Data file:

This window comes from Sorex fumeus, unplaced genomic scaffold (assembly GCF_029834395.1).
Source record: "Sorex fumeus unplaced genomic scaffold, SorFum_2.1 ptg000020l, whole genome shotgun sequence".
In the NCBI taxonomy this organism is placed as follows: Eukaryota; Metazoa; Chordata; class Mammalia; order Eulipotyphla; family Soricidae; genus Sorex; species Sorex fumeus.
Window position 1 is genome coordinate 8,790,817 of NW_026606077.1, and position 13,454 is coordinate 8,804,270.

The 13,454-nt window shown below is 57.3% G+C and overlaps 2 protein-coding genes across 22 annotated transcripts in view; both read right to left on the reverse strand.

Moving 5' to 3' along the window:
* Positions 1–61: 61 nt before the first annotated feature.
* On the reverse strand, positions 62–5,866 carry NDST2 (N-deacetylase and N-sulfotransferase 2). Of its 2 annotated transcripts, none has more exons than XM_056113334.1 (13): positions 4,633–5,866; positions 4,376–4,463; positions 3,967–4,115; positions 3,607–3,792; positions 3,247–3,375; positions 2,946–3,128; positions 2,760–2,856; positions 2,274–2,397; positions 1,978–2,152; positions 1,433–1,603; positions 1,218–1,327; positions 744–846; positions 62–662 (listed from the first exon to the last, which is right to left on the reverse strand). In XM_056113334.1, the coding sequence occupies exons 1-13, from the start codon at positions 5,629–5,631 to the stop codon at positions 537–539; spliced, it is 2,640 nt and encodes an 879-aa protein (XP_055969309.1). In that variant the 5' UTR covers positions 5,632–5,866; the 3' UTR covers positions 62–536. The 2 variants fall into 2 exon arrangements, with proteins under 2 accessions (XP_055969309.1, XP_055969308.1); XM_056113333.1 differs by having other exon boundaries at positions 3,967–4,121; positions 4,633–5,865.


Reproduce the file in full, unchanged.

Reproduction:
This window comes from Sorex fumeus, unplaced genomic scaffold (assembly GCF_029834395.1).
Source record: "Sorex fumeus unplaced genomic scaffold, SorFum_2.1 ptg000020l, whole genome shotgun sequence".
In the NCBI taxonomy this organism is placed as follows: Eukaryota; Metazoa; Chordata; class Mammalia; order Eulipotyphla; family Soricidae; genus Sorex; species Sorex fumeus.
Window position 1 is genome coordinate 8,790,817 of NW_026606077.1, and position 13,454 is coordinate 8,804,270.

The 13,454-nt window shown below is 57.3% G+C and overlaps 2 protein-coding genes across 22 annotated transcripts in view; both read right to left on the reverse strand.

Moving 5' to 3' along the window:
* Positions 1–61: 61 nt before the first annotated feature.
* On the reverse strand, positions 62–5,866 carry NDST2 (N-deacetylase and N-sulfotransferase 2). Of its 2 annotated transcripts, none has more exons than XM_056113334.1 (13): positions 4,633–5,866; positions 4,376–4,463; positions 3,967–4,115; positions 3,607–3,792; positions 3,247–3,375; positions 2,946–3,128; positions 2,760–2,856; positions 2,274–2,397; positions 1,978–2,152; positions 1,433–1,603; positions 1,218–1,327; positions 744–846; positions 62–662 (listed from the first exon to the last, which is right to left on the reverse strand). In XM_056113334.1, the coding sequence occupies exons 1-13, from the start codon at positions 5,629–5,631 to the stop codon at positions 537–539; spliced, it is 2,640 nt and encodes an 879-aa protein (XP_055969309.1). In that variant the 5' UTR covers positions 5,632–5,866; the 3' UTR covers positions 62–536. The 2 variants fall into 2 exon arrangements, with proteins under 2 accessions (XP_055969309.1, XP_055969308.1); XM_056113333.1 differs by having other exon boundaries at positions 3,967–4,121; positions 4,633–5,865.